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Research ArticleOpen Access

Let Doctors Be Doctors –Don’t Let Engineers Determine Injuries Volume 1 - Issue 4

John J Smith*

  • Licensed Professional Engineer, Missouri, USA

Received: August 23, 2017;   Published: September 13, 2017

Corresponding author: John J Smith, PE, MSS, BSGP, Licensed Professional Engineer, Missouri, USA

DOI: 10.26717/BJSTR.2017.01.000356

Abstract PDF

Don’t Let Engineers Determine Injuries

A scenario plays out every day in America. A collision occurs, the party is transported by EMS, or sees the Doctor soon afterwards, and a chain of medical treatment ensues. The medical providers report objective findings and opine that the treatments are necessary and reasonable. Despite this, when reimbursement is sought, a report appears from an engineer/scientist and without scientific or engineering basis the author claims that the injury is not related to the event. To support the opinions of the hired analyst, a series of assertions are made in an attempt to discredit the treating providers’ opinions. While not predicated upon any valid engineering or science, the medical providers may have trouble being reimbursed for the reasonable and necessary services.

This article looks at many of the common misconceptions regarding traumatic events and provides the reader with the knowledge necessary to address the inaccurate claims. In the field of biomechanics, the key issue is; were there forces, loads and moments applied in the areas where the medical providers have found the injuries. Engineers should not be used to discount medical treatments, let Doctors be Doctors.

Areas that will be addressed are

A. The claim of an injury threshold.

B. The comparison of a traumatic event to daily activities.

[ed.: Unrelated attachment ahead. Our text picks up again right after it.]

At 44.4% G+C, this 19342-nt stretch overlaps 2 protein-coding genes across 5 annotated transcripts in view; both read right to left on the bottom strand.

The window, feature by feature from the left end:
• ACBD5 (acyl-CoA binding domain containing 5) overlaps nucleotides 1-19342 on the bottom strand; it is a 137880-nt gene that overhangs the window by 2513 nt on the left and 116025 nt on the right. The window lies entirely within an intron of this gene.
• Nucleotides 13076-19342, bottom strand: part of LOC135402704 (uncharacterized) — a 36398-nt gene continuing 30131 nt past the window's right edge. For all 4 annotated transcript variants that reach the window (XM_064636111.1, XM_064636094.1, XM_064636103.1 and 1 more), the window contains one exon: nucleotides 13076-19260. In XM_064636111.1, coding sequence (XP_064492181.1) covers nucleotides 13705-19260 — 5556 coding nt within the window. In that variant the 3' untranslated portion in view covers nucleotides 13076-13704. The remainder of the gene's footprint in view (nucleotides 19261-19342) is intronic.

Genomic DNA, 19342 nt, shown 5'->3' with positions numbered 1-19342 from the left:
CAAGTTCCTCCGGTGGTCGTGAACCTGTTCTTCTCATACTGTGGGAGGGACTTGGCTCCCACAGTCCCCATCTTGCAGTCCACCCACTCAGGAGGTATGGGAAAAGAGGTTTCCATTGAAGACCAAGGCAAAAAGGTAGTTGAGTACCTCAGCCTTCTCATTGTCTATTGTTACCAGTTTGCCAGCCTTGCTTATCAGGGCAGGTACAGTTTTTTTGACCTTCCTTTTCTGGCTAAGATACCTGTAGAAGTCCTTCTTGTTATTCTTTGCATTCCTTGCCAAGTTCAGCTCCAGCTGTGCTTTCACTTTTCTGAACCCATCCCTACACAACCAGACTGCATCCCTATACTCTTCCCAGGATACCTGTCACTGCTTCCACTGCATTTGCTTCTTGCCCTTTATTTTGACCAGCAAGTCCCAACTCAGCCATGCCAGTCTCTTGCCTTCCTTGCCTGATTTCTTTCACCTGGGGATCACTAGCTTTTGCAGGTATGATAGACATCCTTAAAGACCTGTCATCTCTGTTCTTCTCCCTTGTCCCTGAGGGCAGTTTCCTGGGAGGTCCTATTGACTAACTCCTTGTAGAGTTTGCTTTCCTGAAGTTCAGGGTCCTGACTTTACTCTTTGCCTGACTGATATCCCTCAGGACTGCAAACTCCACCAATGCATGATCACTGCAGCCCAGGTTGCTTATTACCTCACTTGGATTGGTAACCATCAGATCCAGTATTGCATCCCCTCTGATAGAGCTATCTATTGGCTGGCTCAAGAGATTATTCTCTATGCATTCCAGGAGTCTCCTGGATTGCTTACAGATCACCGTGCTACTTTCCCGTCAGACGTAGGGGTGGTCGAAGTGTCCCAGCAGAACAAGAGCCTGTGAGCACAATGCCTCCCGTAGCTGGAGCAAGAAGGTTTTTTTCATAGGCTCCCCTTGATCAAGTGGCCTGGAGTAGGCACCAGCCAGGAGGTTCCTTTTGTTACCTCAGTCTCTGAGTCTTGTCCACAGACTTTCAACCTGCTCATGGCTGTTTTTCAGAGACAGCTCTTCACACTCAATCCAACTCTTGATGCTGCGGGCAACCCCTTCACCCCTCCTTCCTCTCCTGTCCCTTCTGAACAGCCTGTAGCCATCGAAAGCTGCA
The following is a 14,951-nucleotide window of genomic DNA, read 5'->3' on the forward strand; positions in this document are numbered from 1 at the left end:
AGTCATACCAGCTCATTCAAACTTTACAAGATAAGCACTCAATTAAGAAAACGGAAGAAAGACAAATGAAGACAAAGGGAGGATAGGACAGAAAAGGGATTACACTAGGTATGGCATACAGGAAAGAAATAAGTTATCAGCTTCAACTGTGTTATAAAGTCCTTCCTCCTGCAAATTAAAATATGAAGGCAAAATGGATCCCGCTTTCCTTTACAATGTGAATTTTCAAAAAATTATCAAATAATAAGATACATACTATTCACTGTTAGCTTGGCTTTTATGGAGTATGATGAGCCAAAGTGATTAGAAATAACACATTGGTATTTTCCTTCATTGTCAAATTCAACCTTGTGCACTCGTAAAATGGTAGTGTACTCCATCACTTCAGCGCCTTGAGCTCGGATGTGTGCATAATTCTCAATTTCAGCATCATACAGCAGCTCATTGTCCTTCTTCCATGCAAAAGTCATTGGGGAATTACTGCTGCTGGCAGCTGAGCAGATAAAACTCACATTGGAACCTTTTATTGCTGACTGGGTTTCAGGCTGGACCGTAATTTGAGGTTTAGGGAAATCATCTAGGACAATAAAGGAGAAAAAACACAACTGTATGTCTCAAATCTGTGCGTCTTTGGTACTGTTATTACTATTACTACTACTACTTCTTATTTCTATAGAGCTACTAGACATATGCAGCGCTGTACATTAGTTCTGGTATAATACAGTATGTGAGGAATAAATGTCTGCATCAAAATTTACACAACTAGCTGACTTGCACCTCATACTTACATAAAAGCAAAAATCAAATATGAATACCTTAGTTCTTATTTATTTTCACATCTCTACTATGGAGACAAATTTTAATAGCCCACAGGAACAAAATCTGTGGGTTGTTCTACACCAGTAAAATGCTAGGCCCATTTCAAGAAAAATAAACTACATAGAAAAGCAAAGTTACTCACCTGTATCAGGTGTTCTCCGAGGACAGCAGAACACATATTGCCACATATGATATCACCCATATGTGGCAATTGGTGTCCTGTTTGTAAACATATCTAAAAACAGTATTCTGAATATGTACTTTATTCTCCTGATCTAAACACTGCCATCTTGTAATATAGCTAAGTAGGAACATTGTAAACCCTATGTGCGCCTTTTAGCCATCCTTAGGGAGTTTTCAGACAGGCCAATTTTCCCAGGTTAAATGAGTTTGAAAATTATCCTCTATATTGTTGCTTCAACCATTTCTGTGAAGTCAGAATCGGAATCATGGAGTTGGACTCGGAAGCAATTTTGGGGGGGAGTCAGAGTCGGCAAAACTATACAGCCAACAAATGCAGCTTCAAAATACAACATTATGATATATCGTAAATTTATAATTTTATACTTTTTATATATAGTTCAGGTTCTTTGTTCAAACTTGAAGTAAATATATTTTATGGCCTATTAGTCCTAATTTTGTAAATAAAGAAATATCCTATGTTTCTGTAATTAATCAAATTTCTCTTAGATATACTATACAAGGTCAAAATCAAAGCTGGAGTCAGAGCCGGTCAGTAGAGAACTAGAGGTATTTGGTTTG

C. The damage to a vehicle determines if a person is injured.

D. Safety optimized volunteer testing directly correlated to non-safety optimized real world events.

E. Change in velocity is important in a motor vehicle collision.

Abbreviations: NHTSA: National Highway Traffic Safety Administration

Injury Threshold Claims

There are often discussions of limits of exposure in the epidemiological community and disease vectors are commonly studied. However, from a biomechanical standpoint the issue of threshold and injury are less clear. An injury threshold can be described as a level of damage or force above which an injury will occur. However, failure of biological material is not linear and often not repeatable. As an example, SAE J885 discusses the failure of a femur under loading and notes femur fractures from forces as little as 4,230N while other trials have femurs withstanding a force of 17,130N with no damage. 20 trials were run with different femurs and there was no apparent baseline force found for the point at which a femur might fracture. The National Highway Traffic Safety Administration (NHTSA) provides performance standards for vehicles, not threshold criteria.